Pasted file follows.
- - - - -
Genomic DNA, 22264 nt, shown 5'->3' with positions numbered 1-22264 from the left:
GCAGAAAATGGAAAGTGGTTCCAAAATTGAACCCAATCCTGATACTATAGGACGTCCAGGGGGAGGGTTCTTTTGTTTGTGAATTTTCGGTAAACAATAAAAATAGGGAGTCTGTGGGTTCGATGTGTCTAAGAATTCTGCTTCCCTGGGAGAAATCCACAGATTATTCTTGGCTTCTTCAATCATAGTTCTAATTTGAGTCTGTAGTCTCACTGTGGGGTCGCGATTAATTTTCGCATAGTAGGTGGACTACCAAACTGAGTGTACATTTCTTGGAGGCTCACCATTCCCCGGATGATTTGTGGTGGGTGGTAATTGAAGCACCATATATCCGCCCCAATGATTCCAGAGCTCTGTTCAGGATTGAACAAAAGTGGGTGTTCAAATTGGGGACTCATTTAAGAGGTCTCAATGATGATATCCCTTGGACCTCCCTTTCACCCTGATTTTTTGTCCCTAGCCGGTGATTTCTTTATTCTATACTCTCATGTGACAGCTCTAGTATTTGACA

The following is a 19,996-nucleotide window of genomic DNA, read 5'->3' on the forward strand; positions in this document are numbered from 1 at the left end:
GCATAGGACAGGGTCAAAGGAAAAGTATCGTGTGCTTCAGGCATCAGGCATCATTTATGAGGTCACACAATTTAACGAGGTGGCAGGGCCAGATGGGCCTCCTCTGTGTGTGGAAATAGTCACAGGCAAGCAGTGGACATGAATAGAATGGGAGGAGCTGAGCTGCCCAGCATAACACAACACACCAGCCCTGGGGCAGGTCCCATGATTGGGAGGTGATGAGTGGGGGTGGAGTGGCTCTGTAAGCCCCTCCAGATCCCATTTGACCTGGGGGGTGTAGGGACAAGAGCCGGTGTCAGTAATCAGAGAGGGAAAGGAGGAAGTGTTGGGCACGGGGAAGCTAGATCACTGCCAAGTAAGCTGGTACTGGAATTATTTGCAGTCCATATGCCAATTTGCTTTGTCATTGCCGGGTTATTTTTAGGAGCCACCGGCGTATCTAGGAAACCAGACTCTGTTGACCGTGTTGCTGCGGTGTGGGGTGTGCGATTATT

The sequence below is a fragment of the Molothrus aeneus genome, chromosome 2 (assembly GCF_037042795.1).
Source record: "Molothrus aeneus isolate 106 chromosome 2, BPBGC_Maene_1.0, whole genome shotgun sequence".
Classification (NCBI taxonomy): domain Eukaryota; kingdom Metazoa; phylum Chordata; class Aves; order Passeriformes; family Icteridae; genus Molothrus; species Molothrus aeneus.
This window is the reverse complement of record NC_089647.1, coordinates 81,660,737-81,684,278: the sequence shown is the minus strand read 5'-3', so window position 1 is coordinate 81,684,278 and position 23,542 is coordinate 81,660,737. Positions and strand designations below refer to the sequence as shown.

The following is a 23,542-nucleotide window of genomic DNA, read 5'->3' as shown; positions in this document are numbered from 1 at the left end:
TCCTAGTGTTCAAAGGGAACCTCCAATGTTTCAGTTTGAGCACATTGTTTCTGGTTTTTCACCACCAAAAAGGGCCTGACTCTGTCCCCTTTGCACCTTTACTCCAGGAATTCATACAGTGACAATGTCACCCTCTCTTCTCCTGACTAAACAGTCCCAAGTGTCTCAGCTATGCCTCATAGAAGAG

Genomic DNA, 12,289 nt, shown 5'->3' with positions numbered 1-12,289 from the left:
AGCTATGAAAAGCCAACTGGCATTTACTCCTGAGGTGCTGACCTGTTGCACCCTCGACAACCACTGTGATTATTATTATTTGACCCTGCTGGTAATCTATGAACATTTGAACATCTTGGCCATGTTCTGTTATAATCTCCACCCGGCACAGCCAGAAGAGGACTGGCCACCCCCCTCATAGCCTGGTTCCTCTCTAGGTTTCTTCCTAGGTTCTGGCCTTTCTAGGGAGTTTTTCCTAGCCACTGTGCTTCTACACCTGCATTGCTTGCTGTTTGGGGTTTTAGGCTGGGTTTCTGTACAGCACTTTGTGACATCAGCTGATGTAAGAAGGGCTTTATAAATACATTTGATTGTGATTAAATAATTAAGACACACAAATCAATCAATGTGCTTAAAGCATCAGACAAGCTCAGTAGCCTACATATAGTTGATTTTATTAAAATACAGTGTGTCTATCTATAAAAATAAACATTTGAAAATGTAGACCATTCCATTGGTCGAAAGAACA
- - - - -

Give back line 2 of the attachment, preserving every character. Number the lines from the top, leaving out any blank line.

GCAGAAAATGGAAAGTGGTTCCAAAATTGAACCCAATCCTGATACTATAGGACGTCCAGGGGGAGGGTTCTTTTGTTTGTGAATTTTCGGTAAACAATAAAAATAGGGAGTCTGTGGGTTCGATGTGTCTAAGAATTCTGCTTCCCTGGGAGAAATCCACAGATTATTCTTGGCTTCTTCAATCATAGTTCTAATTTGAGTCTGTAGTCTCACTGTGGGGTCGCGATTAATTTTCGCATAGTAGGTGGACTACCAAACTGAGTGTACATTTCTTGGAGGCTCACCATTCCCCGGATGATTTGTGGTGGGTGGTAATTGAAGCACCATATATCCGCCCCAATGATTCCAGAGCTCTGTTCAGGATTGAACAAAAGTGGGTGTTCAAATTGGGGACTCATTTAAGAGGTCTCAATGATGATATCCCTTGGACCTCCCTTTCACCCTGATTTTTTGTCCCTAGCCGGTGATTTCTTTATTCTATACTCTCATGTGACAGCTCTAGTATTTGACA